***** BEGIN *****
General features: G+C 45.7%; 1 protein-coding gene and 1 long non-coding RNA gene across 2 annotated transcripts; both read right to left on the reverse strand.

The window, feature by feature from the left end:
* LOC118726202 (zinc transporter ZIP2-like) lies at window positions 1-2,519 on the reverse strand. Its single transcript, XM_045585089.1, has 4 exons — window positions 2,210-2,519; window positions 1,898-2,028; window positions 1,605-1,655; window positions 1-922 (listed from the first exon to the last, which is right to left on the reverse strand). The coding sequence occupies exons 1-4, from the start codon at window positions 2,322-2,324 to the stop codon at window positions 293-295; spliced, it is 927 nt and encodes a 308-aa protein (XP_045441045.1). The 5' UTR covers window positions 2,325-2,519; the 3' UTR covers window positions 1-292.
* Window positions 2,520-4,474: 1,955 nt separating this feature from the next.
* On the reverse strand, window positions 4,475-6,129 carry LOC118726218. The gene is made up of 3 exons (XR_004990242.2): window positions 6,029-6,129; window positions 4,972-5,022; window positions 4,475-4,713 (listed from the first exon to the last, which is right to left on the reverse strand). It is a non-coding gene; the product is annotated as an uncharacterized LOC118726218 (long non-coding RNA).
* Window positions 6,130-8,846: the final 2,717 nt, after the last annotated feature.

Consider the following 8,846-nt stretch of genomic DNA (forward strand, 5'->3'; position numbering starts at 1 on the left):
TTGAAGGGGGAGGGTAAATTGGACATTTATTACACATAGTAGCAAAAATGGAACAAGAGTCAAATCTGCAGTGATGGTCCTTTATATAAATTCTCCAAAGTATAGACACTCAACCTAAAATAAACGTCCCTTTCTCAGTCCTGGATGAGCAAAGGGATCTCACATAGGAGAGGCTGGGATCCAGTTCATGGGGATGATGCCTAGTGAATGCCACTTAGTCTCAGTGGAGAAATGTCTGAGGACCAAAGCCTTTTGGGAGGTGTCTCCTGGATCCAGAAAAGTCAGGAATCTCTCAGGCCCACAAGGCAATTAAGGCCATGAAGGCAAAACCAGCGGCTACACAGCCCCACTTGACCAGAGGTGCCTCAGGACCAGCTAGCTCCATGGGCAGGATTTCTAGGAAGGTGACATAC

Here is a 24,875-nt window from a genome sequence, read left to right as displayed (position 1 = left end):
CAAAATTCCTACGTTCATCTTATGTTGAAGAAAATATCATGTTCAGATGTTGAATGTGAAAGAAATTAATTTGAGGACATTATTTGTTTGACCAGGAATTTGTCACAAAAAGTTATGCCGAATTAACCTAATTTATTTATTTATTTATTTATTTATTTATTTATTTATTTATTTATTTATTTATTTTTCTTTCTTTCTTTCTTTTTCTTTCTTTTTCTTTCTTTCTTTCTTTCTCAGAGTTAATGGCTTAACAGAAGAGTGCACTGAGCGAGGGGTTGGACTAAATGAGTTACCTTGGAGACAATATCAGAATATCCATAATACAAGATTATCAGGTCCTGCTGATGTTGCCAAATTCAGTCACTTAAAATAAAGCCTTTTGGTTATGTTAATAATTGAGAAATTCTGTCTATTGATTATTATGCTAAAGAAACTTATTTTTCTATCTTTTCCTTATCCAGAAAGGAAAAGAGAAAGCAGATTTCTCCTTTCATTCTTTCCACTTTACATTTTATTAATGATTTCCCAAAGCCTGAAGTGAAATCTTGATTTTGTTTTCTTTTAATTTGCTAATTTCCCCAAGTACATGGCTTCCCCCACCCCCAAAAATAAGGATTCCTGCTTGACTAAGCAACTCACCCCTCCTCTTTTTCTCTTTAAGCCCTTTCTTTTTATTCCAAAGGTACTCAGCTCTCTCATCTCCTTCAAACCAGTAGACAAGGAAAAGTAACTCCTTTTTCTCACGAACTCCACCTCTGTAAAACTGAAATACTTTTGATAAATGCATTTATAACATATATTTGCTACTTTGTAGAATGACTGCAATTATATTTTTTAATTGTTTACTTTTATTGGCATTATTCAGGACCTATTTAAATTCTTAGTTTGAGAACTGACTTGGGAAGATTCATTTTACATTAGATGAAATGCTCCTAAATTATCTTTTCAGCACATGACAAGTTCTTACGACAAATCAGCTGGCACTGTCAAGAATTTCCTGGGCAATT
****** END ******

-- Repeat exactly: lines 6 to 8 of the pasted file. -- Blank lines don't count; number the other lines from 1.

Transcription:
* Window positions 6,130-8,846: the final 2,717 nt, after the last annotated feature.

Consider the following 8,846-nt stretch of genomic DNA (forward strand, 5'->3'; position numbering starts at 1 on the left):
TTGAAGGGGGAGGGTAAATTGGACATTTATTACACATAGTAGCAAAAATGGAACAAGAGTCAAATCTGCAGTGATGGTCCTTTATATAAATTCTCCAAAGTATAGACACTCAACCTAAAATAAACGTCCCTTTCTCAGTCCTGGATGAGCAAAGGGATCTCACATAGGAGAGGCTGGGATCCAGTTCATGGGGATGATGCCTAGTGAATGCCACTTAGTCTCAGTGGAGAAATGTCTGAGGACCAAAGCCTTTTGGGAGGTGTCTCCTGGATCCAGAAAAGTCAGGAATCTCTCAGGCCCACAAGGCAATTAAGGCCATGAAGGCAAAACCAGCGGCTACACAGCCCCACTTGACCAGAGGTGCCTCAGGACCAGCTAGCTCCATGGGCAGGATTTCTAGGAAGGTGACATAC